A quarter of consumers are more likely to buy a product or service from a brand if it publishes ad content and other creative that breaks gender stereotypes, a new study from self-service ad platform Choozle has found.
The Gender Stereotyping in Advertising Survey polled the opinions of 250 males and 250 females to examine the relationship between digital marketing and gender bias. The main takeaway is that consumers are rewarding those brands that break free of outdated conventions and viewpoints and deliver a personalised, inclusive experience.
More than a third of those surveyed said that they like brands to go against stereotypes, and 25 per cent later go on to make a purchase. The respondents gave mixed opinions regarding whether the ad industry should have the responsibility to break stereotypes – 37 per cent agreed that it should, while over a third didn’t have strong feelings either way.
The topic has received a fair amount of coverage this year, as the UK Advertising Standards Authority decided to ban any form of gender stereotyping in ads just a couple of months ago. Facebook also released a study in August that outlined how progressive attitudes in content can drive better business results for brands.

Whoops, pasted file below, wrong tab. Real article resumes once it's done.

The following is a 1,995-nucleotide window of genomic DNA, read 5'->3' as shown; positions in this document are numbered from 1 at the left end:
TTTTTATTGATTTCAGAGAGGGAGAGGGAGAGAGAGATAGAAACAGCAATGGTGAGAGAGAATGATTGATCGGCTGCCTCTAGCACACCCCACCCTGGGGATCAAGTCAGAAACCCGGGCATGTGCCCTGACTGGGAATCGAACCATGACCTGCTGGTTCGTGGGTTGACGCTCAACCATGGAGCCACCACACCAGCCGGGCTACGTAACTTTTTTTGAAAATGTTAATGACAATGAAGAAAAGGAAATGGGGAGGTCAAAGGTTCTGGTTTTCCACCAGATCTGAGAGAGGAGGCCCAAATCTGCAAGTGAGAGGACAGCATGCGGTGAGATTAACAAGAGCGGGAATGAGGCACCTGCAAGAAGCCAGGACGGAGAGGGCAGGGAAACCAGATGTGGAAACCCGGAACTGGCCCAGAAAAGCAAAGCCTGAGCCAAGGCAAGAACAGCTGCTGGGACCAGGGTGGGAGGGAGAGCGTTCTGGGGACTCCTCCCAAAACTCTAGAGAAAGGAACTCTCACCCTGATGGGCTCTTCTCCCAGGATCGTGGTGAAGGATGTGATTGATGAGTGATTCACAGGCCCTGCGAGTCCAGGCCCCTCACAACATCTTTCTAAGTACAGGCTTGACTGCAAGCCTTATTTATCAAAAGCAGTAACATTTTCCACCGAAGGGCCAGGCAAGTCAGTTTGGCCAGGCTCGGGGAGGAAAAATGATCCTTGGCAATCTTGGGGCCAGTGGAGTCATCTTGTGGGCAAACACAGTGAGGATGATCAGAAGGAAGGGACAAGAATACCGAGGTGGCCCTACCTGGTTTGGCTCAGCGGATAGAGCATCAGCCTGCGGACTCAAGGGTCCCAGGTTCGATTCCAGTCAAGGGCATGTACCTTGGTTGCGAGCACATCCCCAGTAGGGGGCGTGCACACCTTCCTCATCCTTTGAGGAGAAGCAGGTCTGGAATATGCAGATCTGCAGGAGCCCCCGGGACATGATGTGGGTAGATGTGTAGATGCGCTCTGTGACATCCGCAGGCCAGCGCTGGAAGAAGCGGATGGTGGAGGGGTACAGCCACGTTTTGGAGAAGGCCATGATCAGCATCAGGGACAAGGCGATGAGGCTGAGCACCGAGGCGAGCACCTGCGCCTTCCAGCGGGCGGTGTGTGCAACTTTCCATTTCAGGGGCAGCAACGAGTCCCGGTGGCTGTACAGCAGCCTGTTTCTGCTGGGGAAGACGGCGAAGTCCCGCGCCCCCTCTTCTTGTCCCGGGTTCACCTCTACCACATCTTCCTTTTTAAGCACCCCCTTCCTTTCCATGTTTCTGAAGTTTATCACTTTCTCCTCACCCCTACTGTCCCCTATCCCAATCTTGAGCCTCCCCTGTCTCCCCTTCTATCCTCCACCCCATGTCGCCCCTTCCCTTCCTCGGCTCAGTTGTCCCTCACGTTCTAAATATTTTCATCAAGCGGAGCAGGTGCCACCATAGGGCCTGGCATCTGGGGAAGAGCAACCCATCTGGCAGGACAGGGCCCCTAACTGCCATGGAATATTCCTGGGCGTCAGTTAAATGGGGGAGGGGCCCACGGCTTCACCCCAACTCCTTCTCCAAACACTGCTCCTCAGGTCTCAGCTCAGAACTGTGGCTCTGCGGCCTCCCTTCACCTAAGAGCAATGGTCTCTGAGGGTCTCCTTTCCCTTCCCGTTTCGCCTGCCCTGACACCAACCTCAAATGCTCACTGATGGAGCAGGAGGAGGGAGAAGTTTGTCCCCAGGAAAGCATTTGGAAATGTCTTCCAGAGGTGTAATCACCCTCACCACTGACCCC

Choozle’s study found that certain aspects of creative can contribute to the promotion of gender stereotypes. For example, 60 per cent of consumers said that fonts and colours can portray a bias, and 75 per cent claimed that phrasing and words do so. It appears that everything included in an image or video has a connection to the reinforcement of stereotypes in some form.
Finally, women are more receptive to brands breaking a stereotype. In total, 50 per cent of men said that this would not affect their view of a brand compared to 38 per cent of women.
“The increase of personalisation with the help of third-party data has created an increase of gender bias in digital advertising,” Choozle’s CEO and co-founder, Andrew Fischer, said. “With the increase of acknowledgement of gender stereotypes and representation, we as an industry should strive to create an inclusive ad experience that meets the consumers’ needs.”